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O.C. is again an uneasy investor

Merrill Lynch, blamed in county's bankruptcy, was the largest broker of newly shaky securities.

December 14, 2007|Christian Berthelsen | Times Staff Writer

Merrill Lynch & Co., the brokerage giant blamed for triggering Orange County's $1.6-billion bankruptcy in 1994, was the single largest dealer of complex debt securities to the county within the last two years that are now at risk of a credit rating downgrade, a Times review of county investment holdings has found.

Merrill's role in selling the debt instruments to Orange County is emerging just one year after the Board of Supervisors voted to reestablish full business ties with the firm, over the objections of politicians who served during the bankruptcy.

Merrill paid $437 million to settle litigation with Orange County and other investors stemming from the bankruptcy and an additional $30 million to dispense with a criminal inquiry.

The Nov. 30 warning by Moody's Investors Service that it might downgrade $460 million in securities held by Orange County forced the treasurer's office to write down their value by nearly $13.8 million. The write-down led to a $12.4-million paper loss for the month of November.

The warning caused jitters among Orange County leaders, still nervous about finances more than a decade after the bankruptcy.

It is also focusing attention on the complex debt instruments tied to so-called structured investment vehicles, which have lost favor on Wall Street because of the sector's ties to the sub-prime mortgage mess.

Though the securities held by Orange County have almost no underlying sub-prime assets, they are suffering amid the broader loss of confidence in SIV securities.

Concerns over the investments have added to Treasurer Chriss Street's political woes.

Street faces a previously scheduled vote by the Board of Supervisors next week on whether to strip him of his authority over the county investment pool. Supervisors have cited Street's business dealings before entering public office a year ago, a $750,000 office remodel and his handling of contracts to redesign the exterior of his building.

The notes under scrutiny constitute less than 8% of the county's $5.9-billion portfolio, and ultimately the county may recover all of its investment with interest when they mature.

The securities had the highest possible credit rating when they were purchased and have not been downgraded, and the other ratings houses have yet to issue the same warning as Moody's.

The treasurer's office said Merrill remained a relatively small trading partner, handling fewer than 5% of the county's transactions. In a prepared statement, the office defended the investments, saying: "Before making any investment decisions, the treasurer's office conducts its own fundamental analysis and due diligence. Each investment is judged on its individual merit."

County fund managers insisted that they developed the investment strategy on their own without input from Merrill and that the brokerage acted as a passive supplier -- much as a supermarket puts food on its shelves for sale. They said the county's relationship with Merrill was drastically different from the pre-bankruptcy days.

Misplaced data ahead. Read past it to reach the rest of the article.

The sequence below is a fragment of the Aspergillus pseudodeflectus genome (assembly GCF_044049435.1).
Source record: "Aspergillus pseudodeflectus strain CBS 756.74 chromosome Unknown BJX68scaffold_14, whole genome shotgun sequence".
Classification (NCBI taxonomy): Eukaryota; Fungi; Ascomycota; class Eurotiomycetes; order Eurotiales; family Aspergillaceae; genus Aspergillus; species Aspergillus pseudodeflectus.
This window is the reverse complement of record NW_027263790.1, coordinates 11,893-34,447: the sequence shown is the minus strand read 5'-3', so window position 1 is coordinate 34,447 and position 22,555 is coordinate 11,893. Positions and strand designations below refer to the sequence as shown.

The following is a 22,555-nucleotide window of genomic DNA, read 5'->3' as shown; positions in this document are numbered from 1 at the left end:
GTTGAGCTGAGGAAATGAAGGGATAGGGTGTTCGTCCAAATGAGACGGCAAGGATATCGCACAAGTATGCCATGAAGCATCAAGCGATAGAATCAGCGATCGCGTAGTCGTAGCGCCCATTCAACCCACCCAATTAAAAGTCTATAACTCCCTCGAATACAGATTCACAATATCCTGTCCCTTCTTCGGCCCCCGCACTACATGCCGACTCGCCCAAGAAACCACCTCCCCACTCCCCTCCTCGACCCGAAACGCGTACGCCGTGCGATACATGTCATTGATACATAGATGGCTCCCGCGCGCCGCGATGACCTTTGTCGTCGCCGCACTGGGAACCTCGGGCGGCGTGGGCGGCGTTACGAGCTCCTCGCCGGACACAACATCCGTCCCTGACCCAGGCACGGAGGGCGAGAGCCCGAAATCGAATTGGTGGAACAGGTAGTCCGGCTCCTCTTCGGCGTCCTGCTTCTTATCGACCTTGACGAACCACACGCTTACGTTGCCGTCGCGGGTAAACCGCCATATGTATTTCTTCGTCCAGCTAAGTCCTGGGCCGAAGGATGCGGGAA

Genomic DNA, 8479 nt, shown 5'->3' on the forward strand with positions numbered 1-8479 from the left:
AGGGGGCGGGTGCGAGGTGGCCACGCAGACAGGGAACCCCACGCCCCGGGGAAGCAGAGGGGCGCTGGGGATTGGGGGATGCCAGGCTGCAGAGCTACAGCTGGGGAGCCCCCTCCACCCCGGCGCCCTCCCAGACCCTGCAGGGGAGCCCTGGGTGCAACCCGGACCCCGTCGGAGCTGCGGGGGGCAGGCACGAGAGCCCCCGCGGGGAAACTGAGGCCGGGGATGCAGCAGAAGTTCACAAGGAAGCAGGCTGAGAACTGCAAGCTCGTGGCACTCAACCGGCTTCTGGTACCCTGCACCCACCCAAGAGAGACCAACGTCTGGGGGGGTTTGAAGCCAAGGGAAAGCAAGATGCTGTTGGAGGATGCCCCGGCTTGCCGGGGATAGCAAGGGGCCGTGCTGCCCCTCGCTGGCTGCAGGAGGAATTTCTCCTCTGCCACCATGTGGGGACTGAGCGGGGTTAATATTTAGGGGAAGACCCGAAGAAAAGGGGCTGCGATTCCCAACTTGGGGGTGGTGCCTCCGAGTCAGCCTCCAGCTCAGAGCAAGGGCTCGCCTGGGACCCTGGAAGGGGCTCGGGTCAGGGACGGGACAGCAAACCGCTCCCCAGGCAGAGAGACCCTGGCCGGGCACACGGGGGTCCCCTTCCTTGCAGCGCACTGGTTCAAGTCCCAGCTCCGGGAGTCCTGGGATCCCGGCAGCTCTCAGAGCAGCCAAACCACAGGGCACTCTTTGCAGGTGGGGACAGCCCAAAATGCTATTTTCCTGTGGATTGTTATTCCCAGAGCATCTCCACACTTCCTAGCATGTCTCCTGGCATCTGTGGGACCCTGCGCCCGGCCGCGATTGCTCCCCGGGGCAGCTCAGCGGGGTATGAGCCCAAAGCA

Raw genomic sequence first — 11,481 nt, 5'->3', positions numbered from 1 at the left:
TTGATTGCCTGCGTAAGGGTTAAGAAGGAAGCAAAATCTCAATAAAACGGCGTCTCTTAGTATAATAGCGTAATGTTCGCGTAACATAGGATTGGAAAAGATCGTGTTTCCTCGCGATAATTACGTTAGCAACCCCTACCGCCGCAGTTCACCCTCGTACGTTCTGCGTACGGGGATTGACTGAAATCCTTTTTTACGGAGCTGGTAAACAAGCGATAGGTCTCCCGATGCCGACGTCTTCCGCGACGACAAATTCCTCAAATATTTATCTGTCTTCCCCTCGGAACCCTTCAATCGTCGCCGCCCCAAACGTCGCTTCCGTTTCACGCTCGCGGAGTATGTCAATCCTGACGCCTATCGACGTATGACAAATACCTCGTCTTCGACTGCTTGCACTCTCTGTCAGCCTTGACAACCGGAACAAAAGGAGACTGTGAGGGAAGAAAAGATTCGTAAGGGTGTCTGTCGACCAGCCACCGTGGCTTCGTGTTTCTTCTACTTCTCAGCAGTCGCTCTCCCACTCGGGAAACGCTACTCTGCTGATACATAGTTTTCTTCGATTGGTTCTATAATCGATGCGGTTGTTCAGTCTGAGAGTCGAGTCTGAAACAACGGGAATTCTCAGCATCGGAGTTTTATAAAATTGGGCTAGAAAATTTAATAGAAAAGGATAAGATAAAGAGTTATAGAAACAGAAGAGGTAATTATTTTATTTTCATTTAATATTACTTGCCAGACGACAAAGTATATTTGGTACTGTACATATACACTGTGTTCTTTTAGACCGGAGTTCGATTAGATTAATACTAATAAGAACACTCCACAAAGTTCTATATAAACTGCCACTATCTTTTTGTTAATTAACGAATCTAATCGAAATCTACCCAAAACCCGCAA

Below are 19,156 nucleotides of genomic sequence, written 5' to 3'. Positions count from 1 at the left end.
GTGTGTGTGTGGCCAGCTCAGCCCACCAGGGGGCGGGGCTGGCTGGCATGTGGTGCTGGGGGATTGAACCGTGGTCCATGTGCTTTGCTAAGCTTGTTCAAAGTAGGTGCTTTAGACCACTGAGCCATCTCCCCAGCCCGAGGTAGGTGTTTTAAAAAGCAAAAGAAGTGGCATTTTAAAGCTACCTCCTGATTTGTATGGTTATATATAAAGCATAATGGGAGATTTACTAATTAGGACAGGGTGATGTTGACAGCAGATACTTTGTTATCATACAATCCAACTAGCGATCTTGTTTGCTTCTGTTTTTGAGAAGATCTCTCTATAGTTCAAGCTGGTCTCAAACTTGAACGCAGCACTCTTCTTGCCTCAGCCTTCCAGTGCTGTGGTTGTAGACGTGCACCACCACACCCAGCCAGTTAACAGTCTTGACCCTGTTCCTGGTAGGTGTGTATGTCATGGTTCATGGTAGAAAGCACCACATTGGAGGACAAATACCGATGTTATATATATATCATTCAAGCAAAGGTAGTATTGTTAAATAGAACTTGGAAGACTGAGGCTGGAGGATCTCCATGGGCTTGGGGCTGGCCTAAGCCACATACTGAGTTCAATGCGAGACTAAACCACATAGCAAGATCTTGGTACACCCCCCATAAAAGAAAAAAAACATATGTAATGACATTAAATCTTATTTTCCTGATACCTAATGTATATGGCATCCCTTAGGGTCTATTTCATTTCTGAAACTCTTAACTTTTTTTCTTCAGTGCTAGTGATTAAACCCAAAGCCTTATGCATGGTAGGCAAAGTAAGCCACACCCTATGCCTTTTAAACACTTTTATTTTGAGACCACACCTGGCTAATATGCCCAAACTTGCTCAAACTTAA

"We know what we want to buy," said John Byerly, a financial analyst in the treasurer's office. "They've just got really big shelves. If they've got 30% of what's being offered that day, why shouldn't we buy from them?"

Officials said Merrill's role in the transactions was largely limited to facilitating contact between the county and the managers of the SIVs. They believed the SIVs were high-quality diversified securities that would give them an opportunity to move away from securities tied to the U.S. mortgage market, which have been hit hard by interest rate and repayment concerns.

Still, Merrill's role in selling the securities to the county has old hands seeing red.

"Surprise, surprise," said Assemblyman Jim Silva, a former supervisor who repeatedly objected to doing business with Merrill again. "Merrill Lynch has never really been a friend to the county, if you look at their history."

Merrill spokesman Bill Halden declined to comment, citing a company policy prohibiting discussion of client matters.

In the early 1990s, Merrill helped the county broker transactions in which the treasurer at the time, Robert L. Citron, borrowed about $13 billion and placed it in risky derivative investments tied to low interest rates. When rates rose, the county lost $1.6 billion and declared bankruptcy. The county still has nearly $450 million in bankruptcy debt to pay off.

The county refused to do business with Merrill for nearly a decade, but slowly began working with the firm again in 2003. Supervisor John Moorlach, who was one of the few to raise concerns about Orange County's investments before the bankruptcy and became the county's treasurer in its wake, led the effort to restore dealings with Merrill.

As treasurer and in his current office, Moorlach and others argued that Orange County subsequently established some of the most conservative investment rules in the country, with numerous checks and balances designed to prevent the purchase of risky investments.

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